Triggers and Prevention of Canker Sores

Canker sores are a condition that affects the soft tissue lining of the oral cavity. The exact etiology of the condition remains unknown. Nevertheless, Dr. Jennifer Schau of Saginaw, MI wants to reassure her patients that canker sores are non-pathological, meaning they are neither infectious nor contagious.
Usually, canker sores run their course within 7-10 days. However, they often cause discomfort and aesthetic distress to patients, and anyone who is experiencing frequent recurrences of canker sores should schedule a consultation with Dr. Schau to evaluate treatment options and possible causes.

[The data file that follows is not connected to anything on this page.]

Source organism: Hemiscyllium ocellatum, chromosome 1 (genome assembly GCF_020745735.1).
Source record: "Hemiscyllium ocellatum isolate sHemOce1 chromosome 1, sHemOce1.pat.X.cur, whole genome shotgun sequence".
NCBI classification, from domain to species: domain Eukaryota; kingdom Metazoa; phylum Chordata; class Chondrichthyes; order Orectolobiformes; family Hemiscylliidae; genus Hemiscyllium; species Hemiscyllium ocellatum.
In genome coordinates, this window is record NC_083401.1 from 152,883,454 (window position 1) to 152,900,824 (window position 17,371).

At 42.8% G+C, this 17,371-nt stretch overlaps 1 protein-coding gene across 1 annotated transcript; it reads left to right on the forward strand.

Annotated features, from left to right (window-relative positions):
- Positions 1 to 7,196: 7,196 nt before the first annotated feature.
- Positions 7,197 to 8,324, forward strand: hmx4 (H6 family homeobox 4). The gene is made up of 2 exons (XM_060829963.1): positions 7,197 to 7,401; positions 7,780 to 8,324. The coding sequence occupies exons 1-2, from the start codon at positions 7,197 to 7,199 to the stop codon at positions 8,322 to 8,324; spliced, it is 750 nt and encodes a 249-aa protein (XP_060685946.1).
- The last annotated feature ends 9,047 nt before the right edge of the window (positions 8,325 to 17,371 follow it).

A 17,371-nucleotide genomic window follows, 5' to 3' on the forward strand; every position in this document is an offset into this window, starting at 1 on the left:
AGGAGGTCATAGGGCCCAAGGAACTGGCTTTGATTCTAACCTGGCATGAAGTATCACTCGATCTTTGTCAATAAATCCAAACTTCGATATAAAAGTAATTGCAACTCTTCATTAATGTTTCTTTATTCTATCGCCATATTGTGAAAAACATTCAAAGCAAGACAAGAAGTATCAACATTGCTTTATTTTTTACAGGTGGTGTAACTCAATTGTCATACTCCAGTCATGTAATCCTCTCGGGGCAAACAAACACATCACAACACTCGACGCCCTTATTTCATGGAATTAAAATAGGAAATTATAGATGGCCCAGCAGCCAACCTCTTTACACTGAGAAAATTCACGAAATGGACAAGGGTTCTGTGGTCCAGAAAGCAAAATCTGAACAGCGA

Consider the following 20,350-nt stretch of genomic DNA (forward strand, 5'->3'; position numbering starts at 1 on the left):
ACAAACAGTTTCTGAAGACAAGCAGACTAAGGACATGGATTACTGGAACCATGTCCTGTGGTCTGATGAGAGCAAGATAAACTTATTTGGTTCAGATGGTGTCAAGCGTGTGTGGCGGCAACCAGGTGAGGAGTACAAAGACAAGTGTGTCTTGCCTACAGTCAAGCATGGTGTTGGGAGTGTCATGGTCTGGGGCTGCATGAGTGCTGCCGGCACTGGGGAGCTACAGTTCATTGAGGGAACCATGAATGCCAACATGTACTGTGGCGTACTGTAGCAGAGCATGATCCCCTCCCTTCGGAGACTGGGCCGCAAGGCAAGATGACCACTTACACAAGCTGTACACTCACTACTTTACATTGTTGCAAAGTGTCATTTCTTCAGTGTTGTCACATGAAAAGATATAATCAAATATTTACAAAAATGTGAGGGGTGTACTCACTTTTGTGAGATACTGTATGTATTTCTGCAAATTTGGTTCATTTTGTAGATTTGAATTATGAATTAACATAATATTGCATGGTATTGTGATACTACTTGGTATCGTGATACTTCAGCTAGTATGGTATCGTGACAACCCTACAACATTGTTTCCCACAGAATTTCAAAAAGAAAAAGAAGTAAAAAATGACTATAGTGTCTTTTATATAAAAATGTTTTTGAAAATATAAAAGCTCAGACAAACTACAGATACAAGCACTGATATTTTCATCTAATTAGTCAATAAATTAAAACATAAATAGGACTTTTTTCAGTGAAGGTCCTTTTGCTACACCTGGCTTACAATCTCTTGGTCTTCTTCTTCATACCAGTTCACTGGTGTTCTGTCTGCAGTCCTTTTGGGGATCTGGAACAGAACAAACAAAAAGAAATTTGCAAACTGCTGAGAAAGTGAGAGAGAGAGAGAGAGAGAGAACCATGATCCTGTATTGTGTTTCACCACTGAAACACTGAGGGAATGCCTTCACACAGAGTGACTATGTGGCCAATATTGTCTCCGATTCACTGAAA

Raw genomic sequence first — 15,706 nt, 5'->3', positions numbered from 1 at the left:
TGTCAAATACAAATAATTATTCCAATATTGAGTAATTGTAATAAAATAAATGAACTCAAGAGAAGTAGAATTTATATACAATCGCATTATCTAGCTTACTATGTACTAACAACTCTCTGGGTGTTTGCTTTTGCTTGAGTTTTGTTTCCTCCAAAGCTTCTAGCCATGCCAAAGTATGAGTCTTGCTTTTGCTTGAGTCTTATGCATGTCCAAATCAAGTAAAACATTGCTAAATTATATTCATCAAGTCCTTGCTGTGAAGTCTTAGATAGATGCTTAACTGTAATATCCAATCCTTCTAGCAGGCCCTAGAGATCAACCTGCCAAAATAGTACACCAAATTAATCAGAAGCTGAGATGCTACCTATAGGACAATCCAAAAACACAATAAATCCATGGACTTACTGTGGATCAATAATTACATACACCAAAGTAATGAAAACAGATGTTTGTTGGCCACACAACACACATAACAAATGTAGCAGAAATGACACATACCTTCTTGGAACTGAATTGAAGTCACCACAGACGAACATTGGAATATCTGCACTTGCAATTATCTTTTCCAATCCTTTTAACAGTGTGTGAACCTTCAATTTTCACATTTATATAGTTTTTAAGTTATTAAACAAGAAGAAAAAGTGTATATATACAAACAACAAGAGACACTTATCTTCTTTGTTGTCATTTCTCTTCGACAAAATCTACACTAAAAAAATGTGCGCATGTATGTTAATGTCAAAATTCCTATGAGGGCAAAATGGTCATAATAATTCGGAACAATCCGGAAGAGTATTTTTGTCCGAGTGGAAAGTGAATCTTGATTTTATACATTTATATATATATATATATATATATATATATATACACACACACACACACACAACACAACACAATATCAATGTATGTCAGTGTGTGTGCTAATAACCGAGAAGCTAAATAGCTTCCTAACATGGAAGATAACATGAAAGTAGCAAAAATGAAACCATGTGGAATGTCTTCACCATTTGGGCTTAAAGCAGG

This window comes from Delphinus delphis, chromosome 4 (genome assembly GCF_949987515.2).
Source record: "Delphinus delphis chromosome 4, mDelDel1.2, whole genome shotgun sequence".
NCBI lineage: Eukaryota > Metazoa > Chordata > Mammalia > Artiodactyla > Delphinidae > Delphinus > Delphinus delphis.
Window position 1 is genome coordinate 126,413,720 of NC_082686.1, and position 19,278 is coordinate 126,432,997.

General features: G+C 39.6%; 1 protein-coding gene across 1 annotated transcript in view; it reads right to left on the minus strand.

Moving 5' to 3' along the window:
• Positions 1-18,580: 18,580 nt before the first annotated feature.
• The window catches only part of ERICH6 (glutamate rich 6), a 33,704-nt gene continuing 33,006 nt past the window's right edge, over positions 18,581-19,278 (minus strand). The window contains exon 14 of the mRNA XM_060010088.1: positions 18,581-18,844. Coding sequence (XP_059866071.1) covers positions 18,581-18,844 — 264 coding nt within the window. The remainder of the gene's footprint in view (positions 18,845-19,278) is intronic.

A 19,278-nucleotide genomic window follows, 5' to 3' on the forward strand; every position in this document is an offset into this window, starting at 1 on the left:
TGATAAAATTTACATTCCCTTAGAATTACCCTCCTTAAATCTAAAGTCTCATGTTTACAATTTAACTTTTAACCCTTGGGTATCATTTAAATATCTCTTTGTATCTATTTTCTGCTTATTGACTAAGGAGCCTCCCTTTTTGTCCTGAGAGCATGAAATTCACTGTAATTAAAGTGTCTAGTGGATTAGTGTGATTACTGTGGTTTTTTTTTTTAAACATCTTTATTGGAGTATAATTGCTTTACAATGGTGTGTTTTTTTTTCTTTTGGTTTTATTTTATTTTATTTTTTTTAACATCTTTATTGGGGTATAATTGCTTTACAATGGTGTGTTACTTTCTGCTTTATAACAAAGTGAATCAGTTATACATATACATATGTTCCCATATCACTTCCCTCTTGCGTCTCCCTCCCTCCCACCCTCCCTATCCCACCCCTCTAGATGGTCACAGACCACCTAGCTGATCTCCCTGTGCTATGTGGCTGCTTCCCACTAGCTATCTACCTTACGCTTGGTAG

What Prompts Canker Sores
Studies have outlined several possible triggers of a canker sore. According to the U.S. National Library of Medicine, risk factors that increase the likelihood of developing a canker sore include:

  • Family history of aphthous ulcers
  • A compromised immune system
  • Oral tumors
  • Hard-bristled toothbrushes or accidental self-inflicted bites
  • Stress and anxiety
  • Imbalanced diet
  • Deficiencies in vitamin B-12 and iron
  • Presence of a different viral infection in your body

Reduce the chances of having a recurrent bout of canker sore by identifying and avoiding your triggers. Observe a healthy and balanced vitamin intake, practice good oral hygiene, minimize stress, and shield your mouth against oral irritants. If you have experience recurring canker sores or cold sores, call Dr. Schau and make an appointment to discuss treatment options and possible causes.